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27 November 2014
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Network TV Week 49


Killing time

  Kenneth Branagh returns to BBC One in the dark crime thriller Wallander
Kenneth Branagh returns to BBC One in the dark crime thriller Wallander

Day and time to be confirmed BBC ONE

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Kenneth Branagh returns to BBC One to play Swedish detective Kurt Wallander in three new single dramas based on the best-selling books by Henning Mankell – an international publishing phenomenon with over 25 million copies sold worldwide.


Here, Branagh tells Programme Information about Inspector Wallander and about his love for the novels.


Tell us about Wallander.


"What has been so terrific for me about this role is that I was already a big fan of the books and had read them purely for pleasure. My first experience of these books, their stories and characters was entirely as a member of the public enjoying the rip-roaring tales and great whodunits.


"Partly what made the books successful was that readers could experience the stories through Wallander's view of the world. Rick Cottan's script captures this and allows the viewers to become a part of how Wallander reacts to what he is seeing, and I think this will make the television series very compelling.


"Rick, in his scripts, has managed to connect to the constant questioning in Wallander's mind and show his on-going empathy and open-wound quality."


What did you enjoy about the role?


"The world that Wallander lives in is a raw world where people have to deal with terrible news and with the death of loved ones in terrible circumstances. Wallander is very self-aware and perceptive and intelligent about human behaviour.


"For me, this is more of a straight part as Wallander's character does not have all the same eccentricities that would normally appear in these types of stories."


What was your aim in making the series?


"I always think there is a responsibility to try to do something as well as you can and, with such a fine writer as Henning Mankell, we really wanted to do it justice. I think everyone involved already loved the books and the responsibility to get it right was keenly felt by all.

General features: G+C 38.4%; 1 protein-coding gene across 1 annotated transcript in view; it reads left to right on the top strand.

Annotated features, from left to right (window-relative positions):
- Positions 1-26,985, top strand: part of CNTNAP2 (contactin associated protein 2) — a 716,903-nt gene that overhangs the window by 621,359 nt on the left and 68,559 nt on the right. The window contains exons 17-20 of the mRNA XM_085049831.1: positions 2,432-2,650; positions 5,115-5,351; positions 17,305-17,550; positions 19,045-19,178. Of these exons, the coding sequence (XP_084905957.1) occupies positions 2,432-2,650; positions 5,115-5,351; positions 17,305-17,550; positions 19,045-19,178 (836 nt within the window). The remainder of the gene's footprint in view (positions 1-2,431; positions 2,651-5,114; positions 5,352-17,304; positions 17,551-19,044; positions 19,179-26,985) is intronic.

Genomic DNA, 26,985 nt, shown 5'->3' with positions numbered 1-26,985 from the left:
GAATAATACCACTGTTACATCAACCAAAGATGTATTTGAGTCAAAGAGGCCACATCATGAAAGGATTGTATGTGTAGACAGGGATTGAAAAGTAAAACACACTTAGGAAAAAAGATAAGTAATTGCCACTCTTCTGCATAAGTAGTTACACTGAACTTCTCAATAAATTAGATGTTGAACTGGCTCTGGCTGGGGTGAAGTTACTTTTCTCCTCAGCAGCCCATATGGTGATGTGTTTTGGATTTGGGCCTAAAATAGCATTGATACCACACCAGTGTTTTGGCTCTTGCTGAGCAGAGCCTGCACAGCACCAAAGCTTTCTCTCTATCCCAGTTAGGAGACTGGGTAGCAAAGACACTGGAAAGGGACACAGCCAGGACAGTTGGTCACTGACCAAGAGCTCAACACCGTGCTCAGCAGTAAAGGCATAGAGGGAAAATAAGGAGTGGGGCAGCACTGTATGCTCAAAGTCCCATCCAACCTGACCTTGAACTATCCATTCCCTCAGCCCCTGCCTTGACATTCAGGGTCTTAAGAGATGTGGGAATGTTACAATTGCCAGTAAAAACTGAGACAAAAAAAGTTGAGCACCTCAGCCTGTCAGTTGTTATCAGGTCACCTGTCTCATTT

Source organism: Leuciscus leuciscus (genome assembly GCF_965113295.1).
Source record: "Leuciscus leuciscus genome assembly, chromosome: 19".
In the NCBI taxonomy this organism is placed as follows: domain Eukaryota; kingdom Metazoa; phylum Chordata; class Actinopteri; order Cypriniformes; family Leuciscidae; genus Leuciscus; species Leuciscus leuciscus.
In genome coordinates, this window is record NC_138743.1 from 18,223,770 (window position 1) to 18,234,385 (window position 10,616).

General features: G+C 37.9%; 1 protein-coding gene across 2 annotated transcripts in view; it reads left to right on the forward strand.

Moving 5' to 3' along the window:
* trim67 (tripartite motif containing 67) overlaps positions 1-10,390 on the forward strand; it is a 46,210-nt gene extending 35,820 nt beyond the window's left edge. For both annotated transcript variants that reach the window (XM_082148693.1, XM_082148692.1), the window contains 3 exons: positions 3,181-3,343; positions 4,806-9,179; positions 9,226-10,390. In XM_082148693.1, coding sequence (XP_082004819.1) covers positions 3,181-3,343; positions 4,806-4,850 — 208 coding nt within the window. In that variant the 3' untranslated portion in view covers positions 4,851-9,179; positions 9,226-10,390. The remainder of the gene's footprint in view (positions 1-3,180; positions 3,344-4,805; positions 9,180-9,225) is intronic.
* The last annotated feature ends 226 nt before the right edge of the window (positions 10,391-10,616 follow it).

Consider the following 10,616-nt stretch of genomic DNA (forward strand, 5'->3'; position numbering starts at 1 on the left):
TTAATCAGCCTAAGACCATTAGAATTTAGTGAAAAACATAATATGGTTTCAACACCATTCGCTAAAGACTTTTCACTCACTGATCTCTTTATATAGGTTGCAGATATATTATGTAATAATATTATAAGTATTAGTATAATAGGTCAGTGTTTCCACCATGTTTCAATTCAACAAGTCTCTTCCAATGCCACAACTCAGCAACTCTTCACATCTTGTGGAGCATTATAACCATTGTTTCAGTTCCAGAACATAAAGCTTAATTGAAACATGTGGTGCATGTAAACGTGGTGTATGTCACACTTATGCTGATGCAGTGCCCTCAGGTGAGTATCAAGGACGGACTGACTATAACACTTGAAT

"We wanted to give viewers the feeling that, for the police and everyone involved in discovering these crimes, it was far from usual, and that, emotionally, it costs Wallander and it costs his colleagues so much each time – there is no getting used to it.


"I hope that we deliver very compelling stories that make viewers want to watch from the word go. I hope that we deliver images which are unusual, that are born out of being in another country and in another kind of atmosphere.


"I think that we most wanted to capture the balance that Mankell strikes in his books between telling a great story of a police procedural tale with the sensitivity and substance of being a human being."


Why was the drama shot in Sweden?


"When you read the novels, it makes you want to come here to Sweden to have a sense of whether that unease that you're describing and seeing in the settings is genuine.


"It is absolutely right that we came to shoot in Sweden as they have a different relationship to the landscape. People are much more aware of what the environment can do to you in sometimes a bleakish landscape and in that kind of atmosphere it is a really good place for drama."



Interview with Henning Mankell, author of The Inspector Wallander Mysteries


Internationally acclaimed author Henning Mankell has written eight novels and a collection of short stories featuring Kurt Wallander. The books have been published in 33 countries and consistently top the bestseller lists in Europe, receiving major literary prizes (including Great Britain's Gold Dagger in 2000) and generating numerous international film and television adaptations.


He has also published many other novels for children, young people and adults, and is one of Sweden's most frequently performed dramatists. He has spent many years in Africa, where a number of his novels are set. Born in 1948, Mankell grew up in the Swedish village of Sveg. He now divides his time between Sweden and Maputo, Mozambique, where he works as a director at Teatro Avenida.


Here, he tells Programme Information what he thinks about the BBC's adaptation of his work and about his inspirations.


What do you think of the British Wallander?


"I saw the tape of the show and I liked it enormously. I liked it because they had showed Wallander's warmth and also that the director and producers had gone in their own direction to create something that was completely new."


What crime drama do you enjoy?


"I really dislike characters like Poirot and Miss Marple as they never change – they are the same from the beginning to the end of the story. You and I are different each day because of what happens to us and that is how I write about Wallander and my characters.


"My readers are always looking forward to seeing what direction Wallander will go in next."


Where does your inspiration come from?


"When people ask me where do you get these morbid story ideas from I always say that whatever I write, the reality is much worse.


Why set the books in Ystad, Southern Sweden?


"The town of Ystad, where my books are set, is like the Texas of Sweden, in that it runs along the border. I feel that in border countries there is a special dynamism that I use in my stories."




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